7. Pala'u or Bajau Laut - The word Pala'u in Bajau means boat-dwelling, but is by many Bajau Laut considered derogatory, why they prefer the term Bajau Laut. This sub-group originally lived on boats all the time but almost all have taken to living on land in the Philippines. In Malaysia the boat-dwelling culture has been retained by some, but many others have built homes on land.
Bajau children in Basilan.
  1. Tabawan (Sulu, Malaysia) – This sub-group was rarely found in Sabah before the 1970s. They have recently migrated to Sabah from an island called Tabawan, Tawi-tawi, Philippines. They are now numerous in Sabah.
  2. Banguingui or Balangingi Samal (Philippines, Malaysia) – Native to the Philippines, where the majority still live. This sub-group was rarely found in Sabah before the 1970s. Some have recently migrated to Sabah. The Balanguingui were once slavers and pirates during the 16th to 19th centuries, capturing people from other nearby ethnic groups and often integrating them into their own culture.[12]
  3. Sikubung – People from this sub-group were rare in Sabah before the 1970s. They have recently migrated to Sabah.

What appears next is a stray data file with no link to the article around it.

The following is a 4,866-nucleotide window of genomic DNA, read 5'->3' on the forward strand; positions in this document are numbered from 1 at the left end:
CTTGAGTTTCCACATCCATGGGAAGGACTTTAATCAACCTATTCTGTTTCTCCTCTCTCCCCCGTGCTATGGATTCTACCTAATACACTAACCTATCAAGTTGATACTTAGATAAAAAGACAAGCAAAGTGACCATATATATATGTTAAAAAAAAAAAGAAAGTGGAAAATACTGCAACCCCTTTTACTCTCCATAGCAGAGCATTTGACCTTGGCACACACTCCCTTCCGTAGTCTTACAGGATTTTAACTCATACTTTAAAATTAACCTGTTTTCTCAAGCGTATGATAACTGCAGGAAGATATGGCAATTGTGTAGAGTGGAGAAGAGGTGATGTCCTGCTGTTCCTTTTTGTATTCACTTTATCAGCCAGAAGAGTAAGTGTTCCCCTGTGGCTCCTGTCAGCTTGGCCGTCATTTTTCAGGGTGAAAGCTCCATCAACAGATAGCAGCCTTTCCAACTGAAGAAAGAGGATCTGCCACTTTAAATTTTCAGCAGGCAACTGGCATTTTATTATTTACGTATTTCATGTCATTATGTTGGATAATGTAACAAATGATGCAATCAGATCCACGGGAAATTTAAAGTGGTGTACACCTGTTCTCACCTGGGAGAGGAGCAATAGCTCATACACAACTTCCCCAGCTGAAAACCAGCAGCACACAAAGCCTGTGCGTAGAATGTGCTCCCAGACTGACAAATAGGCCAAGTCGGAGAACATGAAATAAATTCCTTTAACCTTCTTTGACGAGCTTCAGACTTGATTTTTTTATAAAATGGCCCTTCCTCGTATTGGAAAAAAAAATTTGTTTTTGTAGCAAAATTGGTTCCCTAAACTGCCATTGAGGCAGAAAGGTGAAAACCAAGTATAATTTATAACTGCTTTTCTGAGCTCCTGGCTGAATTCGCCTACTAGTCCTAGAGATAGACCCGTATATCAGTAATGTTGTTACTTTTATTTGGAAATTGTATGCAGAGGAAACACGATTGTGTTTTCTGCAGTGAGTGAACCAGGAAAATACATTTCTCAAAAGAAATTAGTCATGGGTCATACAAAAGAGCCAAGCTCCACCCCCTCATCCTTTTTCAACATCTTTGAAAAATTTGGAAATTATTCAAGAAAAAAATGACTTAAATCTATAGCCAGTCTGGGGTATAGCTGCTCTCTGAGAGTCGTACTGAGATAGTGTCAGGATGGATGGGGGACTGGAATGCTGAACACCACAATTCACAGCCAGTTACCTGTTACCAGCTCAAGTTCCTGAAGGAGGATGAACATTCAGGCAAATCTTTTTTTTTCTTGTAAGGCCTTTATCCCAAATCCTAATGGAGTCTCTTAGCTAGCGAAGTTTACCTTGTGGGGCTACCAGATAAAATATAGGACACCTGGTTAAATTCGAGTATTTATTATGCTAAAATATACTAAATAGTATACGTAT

The obvious migration pattern after 1970 is the obvious fallout of the armed fighting between major Moro groups and Settler militia and Philippine Navy disrupting the traditional sea routes of the sea loving Badjau.


Religions of Bajaus[13]
Religion Percent
Folk religion / Other religions
No religion / Unknown

Claims to religious piety and learning are an important source of individual prestige among the coastal Bajau. Some of the Bajau lack mosques and must rely on the shore-based communities such as those of the more Islamized or Malay peoples. The Ubian Bajau, due to their nomadic marine lifestyle, are much less adherent to orthodox Islam, and practice more of a syncretic folk hybrid, revering local sea spirits, known in Islamic terminology as Jinn.


The Regatta Lepa festival in Semporna, Sabah, Malaysia. Lepa means "boat" in the dialect of east coast Bajau. In this festival, Bajau people decorate their boats with colourful flags.
The rehabilitation of a traditional Bajau house in the Heritage Village of Kota Kinabalu, Sabah, Malaysia.

Many Bajaus of the east coast retain their seaborne lifestyle, together with remnants of traditional pre-Islamic beliefs. Traditional Bajau communities may have a dukun (i.e. a shaman) and may adhere to taboos concerning the treatment of the sea and other cultural aspects. An example of this is the offering of thanks to the Omboh Dilaut, the God of the Sea, whenever a particularly large catch is brought in. The east coast Sabah Bajau are also famous for the annual Semporna Regatta.